Internet connectivity delivering economic liberation to Africa


Cabinet Secretary Ministry of Information Communications and The Digital Economy Eliud Owalo at a past event on November 9, 2022. PHOTO | LUCY WANJIRU | NMG

Kenya and the rest of Africa are getting ready to take over the world. This may not be a sentiment the developed world tends to agree with, but it is time to acknowledge the facts.

Around 17 percent of the world’s population resides in Africa and, according to an article by the World Economic Forum, the urban population of Africa is expected to nearly triple by 2050.

But what’s stopping them from taking their rightful place in the world economy?

The answer to this question is obviously complicated and full of history and nuances, but I would argue that one structural obstacle stands firm in the way of Africa’s economic metamorphosis.

Read: Internet is basic need, give everyone access

There is just not enough internet connectivity.

The World Bank posits that the digital economy forms 15.5 percent of global GDP, which is growing two and a half times faster than global GDP over the past 15 years.

Research reveals that a simple 10 percent increase in mobile broadband penetration in Africa would result in an increase of 2.5 percent of GDP per capita.

According to the UN’s International Telecommunication Union, Africa is home to approximately 700 million of the world’s 3.7 billion unconnected people.

As we enter a post-pandemic age, where physical presence is no longer a synonym for effort and value-add, developing countries (and continents) are going to need the right tools and environments to enable economic momentum.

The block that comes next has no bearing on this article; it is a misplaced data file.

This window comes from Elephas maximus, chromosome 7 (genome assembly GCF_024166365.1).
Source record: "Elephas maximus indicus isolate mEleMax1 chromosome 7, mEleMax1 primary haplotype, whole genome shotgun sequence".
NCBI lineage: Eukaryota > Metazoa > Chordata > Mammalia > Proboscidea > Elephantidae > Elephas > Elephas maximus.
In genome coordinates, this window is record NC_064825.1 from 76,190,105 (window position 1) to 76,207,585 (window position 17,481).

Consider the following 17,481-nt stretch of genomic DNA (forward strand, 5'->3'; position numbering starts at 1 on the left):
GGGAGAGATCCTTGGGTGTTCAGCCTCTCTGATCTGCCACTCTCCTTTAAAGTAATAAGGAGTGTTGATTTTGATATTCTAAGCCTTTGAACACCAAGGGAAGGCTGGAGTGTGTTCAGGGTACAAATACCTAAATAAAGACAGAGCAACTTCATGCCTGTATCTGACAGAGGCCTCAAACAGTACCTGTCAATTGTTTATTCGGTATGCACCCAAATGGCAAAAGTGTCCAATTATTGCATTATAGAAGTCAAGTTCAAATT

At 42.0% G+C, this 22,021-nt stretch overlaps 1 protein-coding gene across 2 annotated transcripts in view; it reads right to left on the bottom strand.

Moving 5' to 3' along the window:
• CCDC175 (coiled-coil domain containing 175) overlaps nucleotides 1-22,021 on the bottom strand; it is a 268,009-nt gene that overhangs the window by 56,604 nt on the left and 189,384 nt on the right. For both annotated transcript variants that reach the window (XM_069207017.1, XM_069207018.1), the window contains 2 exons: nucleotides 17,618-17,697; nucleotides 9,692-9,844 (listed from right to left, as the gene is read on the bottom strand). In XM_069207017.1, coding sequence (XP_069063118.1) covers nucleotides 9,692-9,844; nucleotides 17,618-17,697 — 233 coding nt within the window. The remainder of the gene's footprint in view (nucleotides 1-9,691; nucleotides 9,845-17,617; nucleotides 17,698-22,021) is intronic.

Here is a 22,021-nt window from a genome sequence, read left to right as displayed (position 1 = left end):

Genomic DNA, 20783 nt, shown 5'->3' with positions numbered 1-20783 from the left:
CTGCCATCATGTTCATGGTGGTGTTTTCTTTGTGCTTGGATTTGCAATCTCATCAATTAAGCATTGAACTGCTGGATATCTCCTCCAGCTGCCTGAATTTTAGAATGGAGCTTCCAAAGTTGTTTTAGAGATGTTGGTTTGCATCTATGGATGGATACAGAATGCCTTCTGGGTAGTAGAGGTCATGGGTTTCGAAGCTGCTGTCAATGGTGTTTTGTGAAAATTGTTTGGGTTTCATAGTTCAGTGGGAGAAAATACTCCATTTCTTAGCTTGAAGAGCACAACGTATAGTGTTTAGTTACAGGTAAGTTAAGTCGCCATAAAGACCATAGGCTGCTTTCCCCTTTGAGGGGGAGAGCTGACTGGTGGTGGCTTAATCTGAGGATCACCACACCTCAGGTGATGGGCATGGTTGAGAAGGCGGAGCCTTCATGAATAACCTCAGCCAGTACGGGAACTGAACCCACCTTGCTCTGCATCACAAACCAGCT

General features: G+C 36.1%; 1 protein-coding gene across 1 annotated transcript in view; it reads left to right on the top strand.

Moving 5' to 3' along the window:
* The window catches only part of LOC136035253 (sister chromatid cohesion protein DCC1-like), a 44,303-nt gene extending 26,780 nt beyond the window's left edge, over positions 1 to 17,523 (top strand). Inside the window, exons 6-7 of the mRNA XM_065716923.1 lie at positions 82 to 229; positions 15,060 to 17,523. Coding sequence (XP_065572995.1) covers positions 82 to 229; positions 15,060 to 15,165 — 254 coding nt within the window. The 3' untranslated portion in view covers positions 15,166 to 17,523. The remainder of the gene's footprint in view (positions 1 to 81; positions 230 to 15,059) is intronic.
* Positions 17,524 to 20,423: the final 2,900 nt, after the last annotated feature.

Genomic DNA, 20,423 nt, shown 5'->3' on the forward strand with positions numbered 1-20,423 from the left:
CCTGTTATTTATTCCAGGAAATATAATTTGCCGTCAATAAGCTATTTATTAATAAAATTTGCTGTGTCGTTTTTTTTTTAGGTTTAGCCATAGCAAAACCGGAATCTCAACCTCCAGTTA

On that front, there is a lot of progress being made.

The cost of connectivity is decreasing rapidly (almost everywhere) and access to basic internet is increasing.

Analysts continue to highlight the rapid growth in intra-African network traffic. Yet, there is also a wealth of sub-sea cable capacity coming into the continent over the next few years.

Getting cables to remote regions is a challenge, and once you get connectivity to a region, network access tends to come at a fixed cost.

In the connectivity game, higher capacity requirements create constant downward pressure on unit cost.

As we continue to bridge the connectivity gap in Africa, eventually reaching levels seen only in developed economies, we will no doubt witness an exponential boom in GDP and productivity.

Read: New building code boost for internet connectivity

Alongside this will come improvements in health conditions and education opportunities.

In time, and with the right attitude, it is connectivity that provides the spark to reduce poverty and promote economic and social success.